Considered one of the most Influential Music Professionals of 2015 by Musical America, Amit Peled is regarded as a powerful force in classical music. Standing a remarkable 6’5” and an ex-basketball professional, the Israeli cellist has been described as larger than life, connecting with audiences in unique ways, and making classical music more accessible. Playing alongside Alon Goldstein on piano, don’t miss your opportunity to see these incredible concerts on Thursday and Friday, February 2nd and 3rd, at 5 pm at St. Paul’s Church on Calle Cardo.
Performing with the historic cello of Pablo Casals, gifted to him personally by Casals’ widow, Peled has inspired audiences worldwide, including extensive touring with his two chamber music groups, The Tempest Trio and the Goldstein-Peled-Fiterstein Trio, including a recent 20 city tour of the US, and many of the greatest concert halls worldwide. The New York Times praised his “glowing tone, a seductive timbre and an emotionally pointed approach to phrasing that made you want to hear him again.”
As one of the most sought after cello pedagogues, Mr. Peled, a Professor at the Peabody Conservatory of Music at Johns Hopkins University, is known for making his concerts spring to life with new energy. The Baltimore Sun described his stage presence this way: “Peled did a lot of joking in remarks to the audience. His amiable and inviting personality is exactly the type everyone says we’ll need more of if classical music is to survive.”
The concerts, will include different Bach solo cello Suites, the apogee of every cellist’s repertoire, and some of the most popular pieces in the genre. Both concerts will also feature Schubert’s Sonata in A minor for Arpeggione and Piano, one of the only recognized compositions for the arpeggione (which was essentially a bowed guitar) known today.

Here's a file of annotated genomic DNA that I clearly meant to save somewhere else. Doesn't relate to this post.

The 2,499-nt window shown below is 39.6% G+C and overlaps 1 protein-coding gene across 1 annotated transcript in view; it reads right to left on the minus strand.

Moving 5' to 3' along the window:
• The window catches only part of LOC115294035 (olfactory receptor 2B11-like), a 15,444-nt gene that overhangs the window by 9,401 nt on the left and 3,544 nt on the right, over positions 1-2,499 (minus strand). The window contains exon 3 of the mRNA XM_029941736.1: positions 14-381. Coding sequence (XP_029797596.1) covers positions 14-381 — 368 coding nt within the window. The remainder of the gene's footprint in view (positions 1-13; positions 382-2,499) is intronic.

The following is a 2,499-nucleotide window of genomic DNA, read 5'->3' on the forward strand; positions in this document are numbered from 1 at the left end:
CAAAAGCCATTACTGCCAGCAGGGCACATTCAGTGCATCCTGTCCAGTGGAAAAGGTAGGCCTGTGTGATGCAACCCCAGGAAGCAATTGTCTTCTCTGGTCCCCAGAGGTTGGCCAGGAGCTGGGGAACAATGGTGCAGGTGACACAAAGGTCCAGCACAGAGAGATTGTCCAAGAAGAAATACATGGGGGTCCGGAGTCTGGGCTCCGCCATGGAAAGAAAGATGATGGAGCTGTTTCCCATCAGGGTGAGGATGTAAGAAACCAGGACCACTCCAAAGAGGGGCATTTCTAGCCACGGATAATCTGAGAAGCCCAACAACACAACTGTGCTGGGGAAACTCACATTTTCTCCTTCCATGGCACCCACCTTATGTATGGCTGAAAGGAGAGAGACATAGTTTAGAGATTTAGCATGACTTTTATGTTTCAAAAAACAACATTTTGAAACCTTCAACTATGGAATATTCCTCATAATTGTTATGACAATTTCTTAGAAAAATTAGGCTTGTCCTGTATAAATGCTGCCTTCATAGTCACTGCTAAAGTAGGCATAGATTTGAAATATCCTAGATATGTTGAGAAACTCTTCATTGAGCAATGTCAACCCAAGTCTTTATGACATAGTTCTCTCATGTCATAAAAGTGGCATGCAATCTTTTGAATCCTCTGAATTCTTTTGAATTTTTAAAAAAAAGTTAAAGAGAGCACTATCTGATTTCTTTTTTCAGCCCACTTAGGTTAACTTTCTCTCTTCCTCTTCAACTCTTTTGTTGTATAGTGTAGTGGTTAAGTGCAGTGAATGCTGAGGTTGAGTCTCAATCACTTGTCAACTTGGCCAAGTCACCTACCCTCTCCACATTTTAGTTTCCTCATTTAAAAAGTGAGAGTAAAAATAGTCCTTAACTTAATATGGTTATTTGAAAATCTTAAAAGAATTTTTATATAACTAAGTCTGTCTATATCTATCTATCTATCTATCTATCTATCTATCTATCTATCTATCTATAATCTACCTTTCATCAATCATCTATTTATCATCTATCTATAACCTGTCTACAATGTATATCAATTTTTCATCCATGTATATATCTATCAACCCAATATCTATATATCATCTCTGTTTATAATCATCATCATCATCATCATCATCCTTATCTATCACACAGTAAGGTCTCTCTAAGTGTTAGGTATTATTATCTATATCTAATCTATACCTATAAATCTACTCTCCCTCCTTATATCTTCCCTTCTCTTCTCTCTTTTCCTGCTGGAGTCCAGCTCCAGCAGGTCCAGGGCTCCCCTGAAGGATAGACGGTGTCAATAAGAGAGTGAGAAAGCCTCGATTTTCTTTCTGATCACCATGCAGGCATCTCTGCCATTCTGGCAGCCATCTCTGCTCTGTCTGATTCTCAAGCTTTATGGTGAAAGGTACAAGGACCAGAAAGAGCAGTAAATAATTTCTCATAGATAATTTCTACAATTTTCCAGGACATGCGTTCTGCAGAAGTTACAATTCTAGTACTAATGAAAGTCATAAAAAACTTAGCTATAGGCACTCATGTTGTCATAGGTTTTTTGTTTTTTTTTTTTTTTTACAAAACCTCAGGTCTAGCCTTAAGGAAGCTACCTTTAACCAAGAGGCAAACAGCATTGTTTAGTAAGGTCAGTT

Thursday’s concert will include Liszt’s Paraphrase of Verdi's opera, Il Trovatore, and an opportunity for Peled to display his virtuoso playing. Sulkhan Tsintsadze’s Five Pieces on Folk Themes for cello and piano reflects the composer’s Georgian background, whilst Pablo Casals’ Song of the Birds, transcribed from a Catalonian folk song in protest of the Franco regime in Spain, reminds us of the maestro’s humanitarian credentials, for which he was awarded the United Nations Peace Medal.
Friday’s concert includes Ernst Bloch’s From Jewish Life, an iconic work invoking Hassidic dance rhythms, as well as Ginastera’s Three Argentine Dances from his early nationalistic and folk-influenced phase, whilst Popper’s gentle Tarantella will introduce us to a marvellous piece of music, not often played. Don’t forget that this concert also includes the Schubert Sonata and a wonderful Bach solo cello Sonata, as does the concert on Thursday
Tickets for the concerts at St. Paul’s are $150, $250 and $350 pesos donation each, and are on sale at La Tienda in the Biblioteca Pública; La Conexión; only at Aldama 3, the School of Arts at the Instituto Allende, Ancha de San Antonio 22, and at the concert half an hour before performance time.